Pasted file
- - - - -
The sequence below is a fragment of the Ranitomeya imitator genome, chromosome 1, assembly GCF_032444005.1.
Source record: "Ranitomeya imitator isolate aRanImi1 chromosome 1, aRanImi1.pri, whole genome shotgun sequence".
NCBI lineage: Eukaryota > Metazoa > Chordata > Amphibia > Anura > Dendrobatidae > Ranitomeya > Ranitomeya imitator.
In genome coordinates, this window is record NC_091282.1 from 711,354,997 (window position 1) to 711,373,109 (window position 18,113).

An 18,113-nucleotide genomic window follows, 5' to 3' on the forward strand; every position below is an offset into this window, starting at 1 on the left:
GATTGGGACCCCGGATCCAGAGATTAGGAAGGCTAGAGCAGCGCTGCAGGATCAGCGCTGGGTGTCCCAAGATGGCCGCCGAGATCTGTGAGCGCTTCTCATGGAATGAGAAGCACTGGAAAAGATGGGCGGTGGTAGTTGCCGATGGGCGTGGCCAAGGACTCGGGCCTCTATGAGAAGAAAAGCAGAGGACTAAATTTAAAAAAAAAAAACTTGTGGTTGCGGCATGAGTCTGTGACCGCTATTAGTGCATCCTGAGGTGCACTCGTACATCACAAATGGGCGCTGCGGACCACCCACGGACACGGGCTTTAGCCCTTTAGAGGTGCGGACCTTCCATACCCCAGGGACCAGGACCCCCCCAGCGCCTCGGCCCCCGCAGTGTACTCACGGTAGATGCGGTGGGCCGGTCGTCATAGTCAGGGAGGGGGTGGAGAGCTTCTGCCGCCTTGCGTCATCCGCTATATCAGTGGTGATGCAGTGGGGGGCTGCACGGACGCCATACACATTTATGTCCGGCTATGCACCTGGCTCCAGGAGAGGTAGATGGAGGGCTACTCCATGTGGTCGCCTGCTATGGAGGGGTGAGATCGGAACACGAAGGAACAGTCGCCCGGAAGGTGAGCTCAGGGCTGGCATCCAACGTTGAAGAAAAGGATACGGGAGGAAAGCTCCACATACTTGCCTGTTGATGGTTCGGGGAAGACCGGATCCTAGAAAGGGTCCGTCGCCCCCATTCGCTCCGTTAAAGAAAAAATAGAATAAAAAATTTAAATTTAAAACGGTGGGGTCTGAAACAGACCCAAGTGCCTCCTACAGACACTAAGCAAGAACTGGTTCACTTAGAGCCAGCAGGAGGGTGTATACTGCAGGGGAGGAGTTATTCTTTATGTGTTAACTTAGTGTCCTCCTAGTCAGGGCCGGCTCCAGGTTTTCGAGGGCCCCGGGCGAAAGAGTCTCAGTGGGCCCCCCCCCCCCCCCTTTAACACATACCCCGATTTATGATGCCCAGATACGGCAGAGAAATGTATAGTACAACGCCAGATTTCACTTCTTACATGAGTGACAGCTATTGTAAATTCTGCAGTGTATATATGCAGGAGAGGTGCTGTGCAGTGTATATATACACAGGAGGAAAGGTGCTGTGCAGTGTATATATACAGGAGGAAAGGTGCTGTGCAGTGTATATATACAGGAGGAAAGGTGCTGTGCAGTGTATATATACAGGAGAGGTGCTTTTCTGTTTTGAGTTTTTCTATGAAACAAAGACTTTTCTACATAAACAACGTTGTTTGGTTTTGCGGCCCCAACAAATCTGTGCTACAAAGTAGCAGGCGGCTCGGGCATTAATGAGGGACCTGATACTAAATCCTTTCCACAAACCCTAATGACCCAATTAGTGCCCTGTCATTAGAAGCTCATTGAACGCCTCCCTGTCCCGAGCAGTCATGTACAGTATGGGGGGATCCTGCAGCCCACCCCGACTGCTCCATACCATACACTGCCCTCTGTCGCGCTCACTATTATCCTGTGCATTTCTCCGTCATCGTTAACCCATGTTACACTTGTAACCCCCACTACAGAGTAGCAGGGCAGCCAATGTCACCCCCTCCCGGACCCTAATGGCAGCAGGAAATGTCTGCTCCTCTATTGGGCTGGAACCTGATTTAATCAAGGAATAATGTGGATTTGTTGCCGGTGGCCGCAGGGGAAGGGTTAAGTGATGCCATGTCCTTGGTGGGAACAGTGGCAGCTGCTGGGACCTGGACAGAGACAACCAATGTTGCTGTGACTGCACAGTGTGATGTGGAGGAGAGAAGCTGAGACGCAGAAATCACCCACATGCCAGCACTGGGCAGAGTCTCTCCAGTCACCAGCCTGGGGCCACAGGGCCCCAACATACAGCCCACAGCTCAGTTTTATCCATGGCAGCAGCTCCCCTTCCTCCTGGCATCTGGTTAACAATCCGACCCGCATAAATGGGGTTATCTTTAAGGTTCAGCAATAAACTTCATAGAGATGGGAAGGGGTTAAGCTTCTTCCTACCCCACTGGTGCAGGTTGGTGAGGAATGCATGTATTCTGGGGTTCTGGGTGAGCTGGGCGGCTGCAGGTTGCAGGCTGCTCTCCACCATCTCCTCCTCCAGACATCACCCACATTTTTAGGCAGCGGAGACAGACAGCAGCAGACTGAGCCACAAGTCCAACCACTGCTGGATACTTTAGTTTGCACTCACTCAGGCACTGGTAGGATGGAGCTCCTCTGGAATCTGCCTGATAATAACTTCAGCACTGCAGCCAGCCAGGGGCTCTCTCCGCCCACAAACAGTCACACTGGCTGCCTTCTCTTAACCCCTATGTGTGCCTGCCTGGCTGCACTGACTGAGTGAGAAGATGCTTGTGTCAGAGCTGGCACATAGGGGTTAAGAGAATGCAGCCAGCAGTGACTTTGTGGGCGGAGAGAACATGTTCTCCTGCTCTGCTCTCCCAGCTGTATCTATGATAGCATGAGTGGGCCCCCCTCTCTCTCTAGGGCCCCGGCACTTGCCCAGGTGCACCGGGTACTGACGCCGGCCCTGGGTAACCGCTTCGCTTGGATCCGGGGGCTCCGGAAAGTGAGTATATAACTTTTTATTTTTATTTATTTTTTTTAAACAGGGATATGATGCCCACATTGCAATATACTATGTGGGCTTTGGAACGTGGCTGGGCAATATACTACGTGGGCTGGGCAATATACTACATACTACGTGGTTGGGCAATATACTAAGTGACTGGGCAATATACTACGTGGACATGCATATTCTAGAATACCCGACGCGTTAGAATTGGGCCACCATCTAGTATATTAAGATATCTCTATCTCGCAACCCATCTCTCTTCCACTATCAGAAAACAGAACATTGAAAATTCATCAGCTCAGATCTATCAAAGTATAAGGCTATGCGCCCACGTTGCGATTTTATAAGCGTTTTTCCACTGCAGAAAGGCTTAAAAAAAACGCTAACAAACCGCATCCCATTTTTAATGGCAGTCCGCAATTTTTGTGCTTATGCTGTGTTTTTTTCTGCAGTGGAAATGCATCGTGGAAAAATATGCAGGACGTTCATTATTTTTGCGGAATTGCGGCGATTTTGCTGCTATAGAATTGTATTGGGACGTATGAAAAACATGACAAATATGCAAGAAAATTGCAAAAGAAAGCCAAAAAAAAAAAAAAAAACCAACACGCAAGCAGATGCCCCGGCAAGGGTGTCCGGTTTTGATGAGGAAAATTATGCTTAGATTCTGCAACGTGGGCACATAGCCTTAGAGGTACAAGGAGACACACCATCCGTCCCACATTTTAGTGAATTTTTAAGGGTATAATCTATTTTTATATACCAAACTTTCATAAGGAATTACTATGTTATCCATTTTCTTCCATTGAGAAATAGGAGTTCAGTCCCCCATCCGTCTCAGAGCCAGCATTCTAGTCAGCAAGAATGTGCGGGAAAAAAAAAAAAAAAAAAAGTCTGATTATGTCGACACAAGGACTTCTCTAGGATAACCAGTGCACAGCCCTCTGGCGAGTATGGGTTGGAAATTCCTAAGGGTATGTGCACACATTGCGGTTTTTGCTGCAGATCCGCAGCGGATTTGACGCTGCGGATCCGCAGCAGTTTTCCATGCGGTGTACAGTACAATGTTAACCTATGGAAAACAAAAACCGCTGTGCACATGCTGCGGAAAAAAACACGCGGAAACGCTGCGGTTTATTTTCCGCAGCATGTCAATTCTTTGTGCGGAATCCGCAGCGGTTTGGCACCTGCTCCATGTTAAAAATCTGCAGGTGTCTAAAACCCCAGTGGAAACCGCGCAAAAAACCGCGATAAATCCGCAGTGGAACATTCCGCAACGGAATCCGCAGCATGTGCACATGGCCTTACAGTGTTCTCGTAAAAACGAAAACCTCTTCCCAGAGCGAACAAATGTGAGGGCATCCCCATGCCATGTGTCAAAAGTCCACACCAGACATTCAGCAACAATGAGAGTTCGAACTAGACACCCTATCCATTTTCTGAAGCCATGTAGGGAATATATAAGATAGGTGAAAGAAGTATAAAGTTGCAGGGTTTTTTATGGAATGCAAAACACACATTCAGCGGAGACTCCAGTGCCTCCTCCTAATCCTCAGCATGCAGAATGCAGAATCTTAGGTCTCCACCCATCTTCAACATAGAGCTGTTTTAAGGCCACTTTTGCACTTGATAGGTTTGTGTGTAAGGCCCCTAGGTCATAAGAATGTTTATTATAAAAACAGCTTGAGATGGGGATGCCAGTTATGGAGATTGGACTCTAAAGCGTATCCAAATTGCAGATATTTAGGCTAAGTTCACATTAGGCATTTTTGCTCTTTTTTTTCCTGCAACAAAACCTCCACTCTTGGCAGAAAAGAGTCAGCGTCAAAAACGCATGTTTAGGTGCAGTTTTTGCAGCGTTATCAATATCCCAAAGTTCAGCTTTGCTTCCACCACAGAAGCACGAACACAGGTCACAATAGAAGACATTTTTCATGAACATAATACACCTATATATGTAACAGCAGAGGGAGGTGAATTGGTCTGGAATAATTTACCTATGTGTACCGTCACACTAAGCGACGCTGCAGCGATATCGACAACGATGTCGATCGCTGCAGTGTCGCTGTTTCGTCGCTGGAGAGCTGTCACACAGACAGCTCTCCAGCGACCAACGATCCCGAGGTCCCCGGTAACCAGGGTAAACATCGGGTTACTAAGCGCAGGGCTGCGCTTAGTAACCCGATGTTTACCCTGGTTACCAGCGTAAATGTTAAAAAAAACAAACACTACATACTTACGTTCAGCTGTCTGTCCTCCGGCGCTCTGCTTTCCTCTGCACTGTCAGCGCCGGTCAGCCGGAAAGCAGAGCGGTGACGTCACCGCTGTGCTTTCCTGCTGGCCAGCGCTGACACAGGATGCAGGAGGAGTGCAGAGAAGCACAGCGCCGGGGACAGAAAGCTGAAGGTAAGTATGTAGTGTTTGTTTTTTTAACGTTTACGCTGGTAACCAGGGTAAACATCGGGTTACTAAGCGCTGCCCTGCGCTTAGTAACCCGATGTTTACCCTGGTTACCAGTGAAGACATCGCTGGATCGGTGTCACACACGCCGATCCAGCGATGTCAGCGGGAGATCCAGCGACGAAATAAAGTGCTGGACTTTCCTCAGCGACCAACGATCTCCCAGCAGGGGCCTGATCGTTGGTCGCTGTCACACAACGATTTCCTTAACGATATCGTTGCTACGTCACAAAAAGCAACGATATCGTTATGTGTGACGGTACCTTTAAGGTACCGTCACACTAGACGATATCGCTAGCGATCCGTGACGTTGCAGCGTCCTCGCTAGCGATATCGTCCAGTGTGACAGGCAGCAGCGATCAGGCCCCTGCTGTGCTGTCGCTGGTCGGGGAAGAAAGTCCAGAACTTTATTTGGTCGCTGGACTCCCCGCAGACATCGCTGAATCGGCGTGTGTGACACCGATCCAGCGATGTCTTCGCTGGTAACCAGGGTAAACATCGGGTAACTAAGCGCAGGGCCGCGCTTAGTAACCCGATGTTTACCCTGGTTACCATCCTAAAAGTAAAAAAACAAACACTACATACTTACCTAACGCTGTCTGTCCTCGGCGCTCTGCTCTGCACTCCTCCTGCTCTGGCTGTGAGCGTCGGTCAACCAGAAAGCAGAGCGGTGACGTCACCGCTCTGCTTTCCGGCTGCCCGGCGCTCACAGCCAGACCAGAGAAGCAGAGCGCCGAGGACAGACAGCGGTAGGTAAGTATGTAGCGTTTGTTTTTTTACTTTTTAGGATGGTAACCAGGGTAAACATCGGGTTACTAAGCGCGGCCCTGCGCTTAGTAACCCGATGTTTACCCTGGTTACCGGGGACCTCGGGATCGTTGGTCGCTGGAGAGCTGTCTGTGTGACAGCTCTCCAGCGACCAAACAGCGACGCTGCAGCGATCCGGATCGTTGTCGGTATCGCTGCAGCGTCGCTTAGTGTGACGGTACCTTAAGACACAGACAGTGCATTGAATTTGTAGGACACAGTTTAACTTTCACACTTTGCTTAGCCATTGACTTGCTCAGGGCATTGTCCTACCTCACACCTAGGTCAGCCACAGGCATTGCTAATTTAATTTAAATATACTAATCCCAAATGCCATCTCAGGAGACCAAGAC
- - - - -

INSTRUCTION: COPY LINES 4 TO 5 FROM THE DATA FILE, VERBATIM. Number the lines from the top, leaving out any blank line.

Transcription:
In genome coordinates, this window is record NC_091282.1 from 711,354,997 (window position 1) to 711,373,109 (window position 18,113).

An 18,113-nucleotide genomic window follows, 5' to 3' on the forward strand; every position below is an offset into this window, starting at 1 on the left: